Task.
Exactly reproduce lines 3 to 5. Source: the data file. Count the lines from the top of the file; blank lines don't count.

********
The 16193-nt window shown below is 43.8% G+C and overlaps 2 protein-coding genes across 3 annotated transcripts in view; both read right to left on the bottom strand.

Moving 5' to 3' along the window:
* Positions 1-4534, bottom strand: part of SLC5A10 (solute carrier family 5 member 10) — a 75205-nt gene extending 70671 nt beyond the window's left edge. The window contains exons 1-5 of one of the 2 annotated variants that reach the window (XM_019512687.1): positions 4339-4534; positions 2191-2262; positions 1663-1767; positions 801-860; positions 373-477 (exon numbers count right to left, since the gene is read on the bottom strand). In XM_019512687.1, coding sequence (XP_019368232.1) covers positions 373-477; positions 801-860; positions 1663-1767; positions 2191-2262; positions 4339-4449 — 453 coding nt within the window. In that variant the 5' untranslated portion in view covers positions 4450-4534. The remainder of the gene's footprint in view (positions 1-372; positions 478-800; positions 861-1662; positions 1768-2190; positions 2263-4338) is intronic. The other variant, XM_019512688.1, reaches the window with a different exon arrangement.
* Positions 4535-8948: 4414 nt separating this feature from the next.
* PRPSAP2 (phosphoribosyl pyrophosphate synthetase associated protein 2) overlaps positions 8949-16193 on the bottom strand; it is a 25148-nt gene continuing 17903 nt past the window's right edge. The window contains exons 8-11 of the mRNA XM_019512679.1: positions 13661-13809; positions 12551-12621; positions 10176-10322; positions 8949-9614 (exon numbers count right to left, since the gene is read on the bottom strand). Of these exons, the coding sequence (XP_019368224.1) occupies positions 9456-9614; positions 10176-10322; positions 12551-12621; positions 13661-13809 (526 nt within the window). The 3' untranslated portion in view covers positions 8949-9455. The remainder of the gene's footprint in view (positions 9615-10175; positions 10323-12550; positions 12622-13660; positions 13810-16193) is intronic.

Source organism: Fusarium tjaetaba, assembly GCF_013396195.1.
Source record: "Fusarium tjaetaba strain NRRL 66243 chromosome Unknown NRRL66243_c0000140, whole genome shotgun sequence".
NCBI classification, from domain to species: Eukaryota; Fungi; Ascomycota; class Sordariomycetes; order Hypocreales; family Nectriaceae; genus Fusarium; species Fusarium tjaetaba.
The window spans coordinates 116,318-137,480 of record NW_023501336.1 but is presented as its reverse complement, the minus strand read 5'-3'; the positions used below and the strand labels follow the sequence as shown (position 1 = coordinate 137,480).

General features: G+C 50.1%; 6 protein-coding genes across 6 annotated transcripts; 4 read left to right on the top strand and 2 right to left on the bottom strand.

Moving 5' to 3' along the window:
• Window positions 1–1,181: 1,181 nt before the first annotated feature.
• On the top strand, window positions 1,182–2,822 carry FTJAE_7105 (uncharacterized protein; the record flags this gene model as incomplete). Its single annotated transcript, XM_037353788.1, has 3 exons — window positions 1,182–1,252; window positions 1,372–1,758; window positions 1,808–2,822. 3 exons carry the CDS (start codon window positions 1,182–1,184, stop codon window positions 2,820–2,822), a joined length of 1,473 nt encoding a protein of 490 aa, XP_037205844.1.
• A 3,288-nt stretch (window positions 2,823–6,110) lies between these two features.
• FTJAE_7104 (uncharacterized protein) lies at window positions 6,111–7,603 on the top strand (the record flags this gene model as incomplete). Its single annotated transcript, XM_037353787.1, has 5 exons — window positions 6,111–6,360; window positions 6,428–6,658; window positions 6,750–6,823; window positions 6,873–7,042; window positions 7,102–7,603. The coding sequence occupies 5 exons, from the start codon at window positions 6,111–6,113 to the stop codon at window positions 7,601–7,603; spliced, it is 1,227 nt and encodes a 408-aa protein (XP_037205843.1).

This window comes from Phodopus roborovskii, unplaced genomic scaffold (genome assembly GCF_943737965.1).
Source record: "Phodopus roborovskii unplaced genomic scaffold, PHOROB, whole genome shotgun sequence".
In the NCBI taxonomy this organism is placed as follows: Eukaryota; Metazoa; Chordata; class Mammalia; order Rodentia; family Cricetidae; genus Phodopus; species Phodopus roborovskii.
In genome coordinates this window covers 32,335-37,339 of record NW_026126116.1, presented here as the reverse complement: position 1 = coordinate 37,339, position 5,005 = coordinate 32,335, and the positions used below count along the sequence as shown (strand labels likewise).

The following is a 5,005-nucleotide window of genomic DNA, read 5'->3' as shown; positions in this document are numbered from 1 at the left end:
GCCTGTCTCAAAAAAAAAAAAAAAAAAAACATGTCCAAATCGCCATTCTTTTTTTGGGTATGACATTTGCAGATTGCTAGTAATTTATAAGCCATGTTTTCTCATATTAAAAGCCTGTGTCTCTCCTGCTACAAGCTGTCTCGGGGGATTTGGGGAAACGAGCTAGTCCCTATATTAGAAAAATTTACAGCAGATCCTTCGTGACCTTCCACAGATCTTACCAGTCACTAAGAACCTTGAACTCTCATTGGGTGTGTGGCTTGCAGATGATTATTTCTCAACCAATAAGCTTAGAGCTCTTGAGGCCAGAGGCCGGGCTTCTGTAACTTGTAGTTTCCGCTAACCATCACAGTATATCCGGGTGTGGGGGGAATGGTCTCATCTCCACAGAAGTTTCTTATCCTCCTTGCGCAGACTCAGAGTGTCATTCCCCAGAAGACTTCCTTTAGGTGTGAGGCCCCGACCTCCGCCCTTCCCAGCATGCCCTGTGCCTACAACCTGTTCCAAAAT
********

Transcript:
* Positions 1-4534, bottom strand: part of SLC5A10 (solute carrier family 5 member 10) — a 75205-nt gene extending 70671 nt beyond the window's left edge. The window contains exons 1-5 of one of the 2 annotated variants that reach the window (XM_019512687.1): positions 4339-4534; positions 2191-2262; positions 1663-1767; positions 801-860; positions 373-477 (exon numbers count right to left, since the gene is read on the bottom strand). In XM_019512687.1, coding sequence (XP_019368232.1) covers positions 373-477; positions 801-860; positions 1663-1767; positions 2191-2262; positions 4339-4449 — 453 coding nt within the window. In that variant the 5' untranslated portion in view covers positions 4450-4534. The remainder of the gene's footprint in view (positions 1-372; positions 478-800; positions 861-1662; positions 1768-2190; positions 2263-4338) is intronic. The other variant, XM_019512688.1, reaches the window with a different exon arrangement.
* Positions 4535-8948: 4414 nt separating this feature from the next.
* PRPSAP2 (phosphoribosyl pyrophosphate synthetase associated protein 2) overlaps positions 8949-16193 on the bottom strand; it is a 25148-nt gene continuing 17903 nt past the window's right edge. The window contains exons 8-11 of the mRNA XM_019512679.1: positions 13661-13809; positions 12551-12621; positions 10176-10322; positions 8949-9614 (exon numbers count right to left, since the gene is read on the bottom strand). Of these exons, the coding sequence (XP_019368224.1) occupies positions 9456-9614; positions 10176-10322; positions 12551-12621; positions 13661-13809 (526 nt within the window). The 3' untranslated portion in view covers positions 8949-9455. The remainder of the gene's footprint in view (positions 9615-10175; positions 10323-12550; positions 12622-13660; positions 13810-16193) is intronic.